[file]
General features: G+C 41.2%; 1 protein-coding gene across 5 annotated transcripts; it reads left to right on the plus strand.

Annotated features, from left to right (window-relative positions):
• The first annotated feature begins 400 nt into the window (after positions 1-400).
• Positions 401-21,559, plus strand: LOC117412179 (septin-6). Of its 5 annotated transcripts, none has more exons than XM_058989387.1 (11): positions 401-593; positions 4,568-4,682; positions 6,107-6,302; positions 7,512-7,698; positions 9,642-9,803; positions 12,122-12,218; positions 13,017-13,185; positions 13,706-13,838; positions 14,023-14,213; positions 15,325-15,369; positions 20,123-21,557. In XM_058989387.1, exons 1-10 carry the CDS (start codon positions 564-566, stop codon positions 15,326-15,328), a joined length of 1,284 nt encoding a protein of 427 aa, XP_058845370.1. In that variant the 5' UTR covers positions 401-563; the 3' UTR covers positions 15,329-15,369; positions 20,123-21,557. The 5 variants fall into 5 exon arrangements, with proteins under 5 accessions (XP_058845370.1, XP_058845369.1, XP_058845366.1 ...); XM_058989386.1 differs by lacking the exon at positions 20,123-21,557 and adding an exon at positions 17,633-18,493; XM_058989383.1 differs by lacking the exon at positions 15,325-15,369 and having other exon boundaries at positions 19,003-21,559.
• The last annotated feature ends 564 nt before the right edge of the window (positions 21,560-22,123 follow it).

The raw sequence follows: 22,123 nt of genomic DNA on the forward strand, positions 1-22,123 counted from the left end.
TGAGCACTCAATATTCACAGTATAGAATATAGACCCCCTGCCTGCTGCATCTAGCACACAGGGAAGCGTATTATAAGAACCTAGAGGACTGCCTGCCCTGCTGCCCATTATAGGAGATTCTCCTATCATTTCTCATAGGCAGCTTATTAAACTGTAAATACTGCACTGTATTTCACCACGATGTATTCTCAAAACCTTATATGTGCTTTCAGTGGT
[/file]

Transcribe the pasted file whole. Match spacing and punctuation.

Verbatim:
General features: G+C 41.2%; 1 protein-coding gene across 5 annotated transcripts; it reads left to right on the plus strand.

Annotated features, from left to right (window-relative positions):
• The first annotated feature begins 400 nt into the window (after positions 1-400).
• Positions 401-21,559, plus strand: LOC117412179 (septin-6). Of its 5 annotated transcripts, none has more exons than XM_058989387.1 (11): positions 401-593; positions 4,568-4,682; positions 6,107-6,302; positions 7,512-7,698; positions 9,642-9,803; positions 12,122-12,218; positions 13,017-13,185; positions 13,706-13,838; positions 14,023-14,213; positions 15,325-15,369; positions 20,123-21,557. In XM_058989387.1, exons 1-10 carry the CDS (start codon positions 564-566, stop codon positions 15,326-15,328), a joined length of 1,284 nt encoding a protein of 427 aa, XP_058845370.1. In that variant the 5' UTR covers positions 401-563; the 3' UTR covers positions 15,329-15,369; positions 20,123-21,557. The 5 variants fall into 5 exon arrangements, with proteins under 5 accessions (XP_058845370.1, XP_058845369.1, XP_058845366.1 ...); XM_058989386.1 differs by lacking the exon at positions 20,123-21,557 and adding an exon at positions 17,633-18,493; XM_058989383.1 differs by lacking the exon at positions 15,325-15,369 and having other exon boundaries at positions 19,003-21,559.
• The last annotated feature ends 564 nt before the right edge of the window (positions 21,560-22,123 follow it).

The raw sequence follows: 22,123 nt of genomic DNA on the forward strand, positions 1-22,123 counted from the left end.
TGAGCACTCAATATTCACAGTATAGAATATAGACCCCCTGCCTGCTGCATCTAGCACACAGGGAAGCGTATTATAAGAACCTAGAGGACTGCCTGCCCTGCTGCCCATTATAGGAGATTCTCCTATCATTTCTCATAGGCAGCTTATTAAACTGTAAATACTGCACTGTATTTCACCACGATGTATTCTCAAAACCTTATATGTGCTTTCAGTGGT